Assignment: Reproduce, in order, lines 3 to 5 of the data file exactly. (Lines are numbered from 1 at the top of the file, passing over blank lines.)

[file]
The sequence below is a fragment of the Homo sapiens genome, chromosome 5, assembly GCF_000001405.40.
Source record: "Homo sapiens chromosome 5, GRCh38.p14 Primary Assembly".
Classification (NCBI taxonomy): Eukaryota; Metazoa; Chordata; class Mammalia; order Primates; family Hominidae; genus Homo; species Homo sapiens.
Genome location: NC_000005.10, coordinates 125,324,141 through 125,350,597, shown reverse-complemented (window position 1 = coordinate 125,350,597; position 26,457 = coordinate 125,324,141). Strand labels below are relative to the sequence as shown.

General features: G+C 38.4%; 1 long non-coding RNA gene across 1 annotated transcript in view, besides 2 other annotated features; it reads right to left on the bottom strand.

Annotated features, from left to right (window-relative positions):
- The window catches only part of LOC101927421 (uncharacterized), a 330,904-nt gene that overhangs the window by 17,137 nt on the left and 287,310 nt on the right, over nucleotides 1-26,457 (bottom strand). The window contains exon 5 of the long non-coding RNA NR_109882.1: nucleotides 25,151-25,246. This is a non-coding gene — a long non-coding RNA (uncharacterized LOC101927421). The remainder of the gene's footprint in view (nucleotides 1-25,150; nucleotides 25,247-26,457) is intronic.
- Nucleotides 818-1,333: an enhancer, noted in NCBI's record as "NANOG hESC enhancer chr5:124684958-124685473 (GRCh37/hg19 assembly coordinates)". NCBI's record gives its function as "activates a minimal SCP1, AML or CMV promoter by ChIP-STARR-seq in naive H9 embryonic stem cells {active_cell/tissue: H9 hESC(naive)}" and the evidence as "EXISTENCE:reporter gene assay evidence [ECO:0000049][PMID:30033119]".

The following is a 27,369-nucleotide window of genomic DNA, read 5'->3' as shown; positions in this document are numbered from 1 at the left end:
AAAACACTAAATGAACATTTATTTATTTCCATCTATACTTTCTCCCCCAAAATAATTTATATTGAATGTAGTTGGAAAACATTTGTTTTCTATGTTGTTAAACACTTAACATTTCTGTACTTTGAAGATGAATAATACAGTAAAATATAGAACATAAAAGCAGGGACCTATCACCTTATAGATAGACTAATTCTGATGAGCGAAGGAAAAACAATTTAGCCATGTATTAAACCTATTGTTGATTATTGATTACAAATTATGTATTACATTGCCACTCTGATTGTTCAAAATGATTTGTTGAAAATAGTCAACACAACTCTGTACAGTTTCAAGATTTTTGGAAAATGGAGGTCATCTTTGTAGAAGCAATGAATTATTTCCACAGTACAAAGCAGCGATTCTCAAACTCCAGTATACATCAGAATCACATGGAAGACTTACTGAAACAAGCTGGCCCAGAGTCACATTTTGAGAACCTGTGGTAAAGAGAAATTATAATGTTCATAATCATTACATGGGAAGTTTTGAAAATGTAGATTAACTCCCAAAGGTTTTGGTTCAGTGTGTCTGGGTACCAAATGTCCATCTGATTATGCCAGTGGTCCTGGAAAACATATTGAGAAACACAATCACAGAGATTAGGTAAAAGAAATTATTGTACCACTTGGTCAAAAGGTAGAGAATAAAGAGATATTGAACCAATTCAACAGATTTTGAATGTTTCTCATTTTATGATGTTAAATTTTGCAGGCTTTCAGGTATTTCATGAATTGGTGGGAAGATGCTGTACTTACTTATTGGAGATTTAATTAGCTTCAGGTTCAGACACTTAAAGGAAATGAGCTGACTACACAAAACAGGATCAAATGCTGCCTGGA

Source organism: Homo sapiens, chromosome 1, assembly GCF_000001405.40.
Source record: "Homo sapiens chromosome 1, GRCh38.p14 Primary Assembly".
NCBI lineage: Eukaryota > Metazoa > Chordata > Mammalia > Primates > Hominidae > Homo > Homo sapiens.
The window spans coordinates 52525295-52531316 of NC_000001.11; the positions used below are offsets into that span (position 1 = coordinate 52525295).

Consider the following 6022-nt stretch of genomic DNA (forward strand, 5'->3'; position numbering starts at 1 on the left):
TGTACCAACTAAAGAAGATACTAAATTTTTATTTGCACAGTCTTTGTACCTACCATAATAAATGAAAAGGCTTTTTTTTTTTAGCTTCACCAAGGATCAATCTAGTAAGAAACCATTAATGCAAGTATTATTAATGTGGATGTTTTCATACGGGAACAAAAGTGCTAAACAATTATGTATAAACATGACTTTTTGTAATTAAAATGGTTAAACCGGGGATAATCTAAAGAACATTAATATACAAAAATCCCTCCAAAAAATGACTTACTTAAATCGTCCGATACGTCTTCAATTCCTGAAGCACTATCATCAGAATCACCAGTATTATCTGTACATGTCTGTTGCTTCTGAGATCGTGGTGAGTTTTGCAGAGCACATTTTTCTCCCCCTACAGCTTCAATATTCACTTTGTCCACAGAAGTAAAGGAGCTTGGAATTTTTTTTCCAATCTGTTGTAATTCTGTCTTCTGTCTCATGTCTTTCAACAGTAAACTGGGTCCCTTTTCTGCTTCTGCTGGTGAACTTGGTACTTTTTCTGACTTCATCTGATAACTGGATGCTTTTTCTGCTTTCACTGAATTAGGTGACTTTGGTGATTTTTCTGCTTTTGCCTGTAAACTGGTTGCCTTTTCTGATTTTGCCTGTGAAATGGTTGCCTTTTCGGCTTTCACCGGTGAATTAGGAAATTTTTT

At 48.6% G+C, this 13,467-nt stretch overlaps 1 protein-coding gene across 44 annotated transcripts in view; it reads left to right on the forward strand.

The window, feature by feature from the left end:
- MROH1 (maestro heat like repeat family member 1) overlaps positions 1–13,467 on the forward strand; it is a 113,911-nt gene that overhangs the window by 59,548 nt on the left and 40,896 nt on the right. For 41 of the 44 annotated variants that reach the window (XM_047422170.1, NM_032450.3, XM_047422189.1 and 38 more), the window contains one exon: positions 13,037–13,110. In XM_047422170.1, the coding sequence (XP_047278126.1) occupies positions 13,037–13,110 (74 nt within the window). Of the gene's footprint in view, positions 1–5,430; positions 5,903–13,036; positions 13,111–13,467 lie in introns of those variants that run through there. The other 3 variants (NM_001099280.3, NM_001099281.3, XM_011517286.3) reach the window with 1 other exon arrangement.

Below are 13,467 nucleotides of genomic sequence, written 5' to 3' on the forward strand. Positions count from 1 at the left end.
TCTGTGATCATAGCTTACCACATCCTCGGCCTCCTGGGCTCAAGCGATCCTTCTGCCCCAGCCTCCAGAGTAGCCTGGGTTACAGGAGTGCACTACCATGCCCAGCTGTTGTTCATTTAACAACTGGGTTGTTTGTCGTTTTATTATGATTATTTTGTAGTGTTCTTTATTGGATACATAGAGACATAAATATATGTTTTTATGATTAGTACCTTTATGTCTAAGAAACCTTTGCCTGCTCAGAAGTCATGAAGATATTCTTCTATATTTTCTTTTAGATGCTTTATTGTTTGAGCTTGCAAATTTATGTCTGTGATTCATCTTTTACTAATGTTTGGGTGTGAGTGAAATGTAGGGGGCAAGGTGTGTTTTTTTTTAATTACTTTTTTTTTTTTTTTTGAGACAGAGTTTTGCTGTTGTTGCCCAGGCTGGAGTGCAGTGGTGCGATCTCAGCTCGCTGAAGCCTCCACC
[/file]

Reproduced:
Classification (NCBI taxonomy): Eukaryota; Metazoa; Chordata; class Mammalia; order Primates; family Hominidae; genus Homo; species Homo sapiens.
Genome location: NC_000005.10, coordinates 125,324,141 through 125,350,597, shown reverse-complemented (window position 1 = coordinate 125,350,597; position 26,457 = coordinate 125,324,141). Strand labels below are relative to the sequence as shown.

General features: G+C 38.4%; 1 long non-coding RNA gene across 1 annotated transcript in view, besides 2 other annotated features; it reads right to left on the bottom strand.